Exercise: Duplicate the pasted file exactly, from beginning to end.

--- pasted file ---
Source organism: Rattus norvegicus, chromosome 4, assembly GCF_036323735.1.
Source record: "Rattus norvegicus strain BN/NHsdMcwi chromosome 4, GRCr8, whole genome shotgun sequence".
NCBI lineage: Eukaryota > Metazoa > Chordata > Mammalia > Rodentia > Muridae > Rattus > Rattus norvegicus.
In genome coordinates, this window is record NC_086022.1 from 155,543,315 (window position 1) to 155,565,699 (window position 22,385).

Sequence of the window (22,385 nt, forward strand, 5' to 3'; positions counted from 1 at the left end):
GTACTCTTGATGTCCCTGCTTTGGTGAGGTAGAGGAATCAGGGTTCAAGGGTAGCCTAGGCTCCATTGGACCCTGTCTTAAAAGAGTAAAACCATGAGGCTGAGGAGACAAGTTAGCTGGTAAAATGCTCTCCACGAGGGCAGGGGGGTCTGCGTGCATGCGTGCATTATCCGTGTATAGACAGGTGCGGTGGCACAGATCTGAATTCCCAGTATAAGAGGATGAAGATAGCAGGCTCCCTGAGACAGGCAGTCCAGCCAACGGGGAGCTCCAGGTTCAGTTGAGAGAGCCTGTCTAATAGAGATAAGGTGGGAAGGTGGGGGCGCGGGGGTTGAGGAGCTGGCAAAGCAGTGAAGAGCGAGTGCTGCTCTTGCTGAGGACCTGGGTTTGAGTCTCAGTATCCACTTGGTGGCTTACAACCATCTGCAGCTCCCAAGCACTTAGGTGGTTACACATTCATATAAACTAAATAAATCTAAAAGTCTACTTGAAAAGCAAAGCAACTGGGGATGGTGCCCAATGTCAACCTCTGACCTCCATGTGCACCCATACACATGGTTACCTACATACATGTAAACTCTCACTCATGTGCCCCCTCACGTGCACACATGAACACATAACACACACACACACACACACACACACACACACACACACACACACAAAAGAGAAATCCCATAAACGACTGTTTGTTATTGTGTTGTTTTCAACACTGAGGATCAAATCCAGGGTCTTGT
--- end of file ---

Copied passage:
Source organism: Rattus norvegicus, chromosome 4, assembly GCF_036323735.1.
Source record: "Rattus norvegicus strain BN/NHsdMcwi chromosome 4, GRCr8, whole genome shotgun sequence".
NCBI lineage: Eukaryota > Metazoa > Chordata > Mammalia > Rodentia > Muridae > Rattus > Rattus norvegicus.
In genome coordinates, this window is record NC_086022.1 from 155,543,315 (window position 1) to 155,565,699 (window position 22,385).

Sequence of the window (22,385 nt, forward strand, 5' to 3'; positions counted from 1 at the left end):
GTACTCTTGATGTCCCTGCTTTGGTGAGGTAGAGGAATCAGGGTTCAAGGGTAGCCTAGGCTCCATTGGACCCTGTCTTAAAAGAGTAAAACCATGAGGCTGAGGAGACAAGTTAGCTGGTAAAATGCTCTCCACGAGGGCAGGGGGGTCTGCGTGCATGCGTGCATTATCCGTGTATAGACAGGTGCGGTGGCACAGATCTGAATTCCCAGTATAAGAGGATGAAGATAGCAGGCTCCCTGAGACAGGCAGTCCAGCCAACGGGGAGCTCCAGGTTCAGTTGAGAGAGCCTGTCTAATAGAGATAAGGTGGGAAGGTGGGGGCGCGGGGGTTGAGGAGCTGGCAAAGCAGTGAAGAGCGAGTGCTGCTCTTGCTGAGGACCTGGGTTTGAGTCTCAGTATCCACTTGGTGGCTTACAACCATCTGCAGCTCCCAAGCACTTAGGTGGTTACACATTCATATAAACTAAATAAATCTAAAAGTCTACTTGAAAAGCAAAGCAACTGGGGATGGTGCCCAATGTCAACCTCTGACCTCCATGTGCACCCATACACATGGTTACCTACATACATGTAAACTCTCACTCATGTGCCCCCTCACGTGCACACATGAACACATAACACACACACACACACACACACACACACACACACACACACACACAAAAGAGAAATCCCATAAACGACTGTTTGTTATTGTGTTGTTTTCAACACTGAGGATCAAATCCAGGGTCTTGT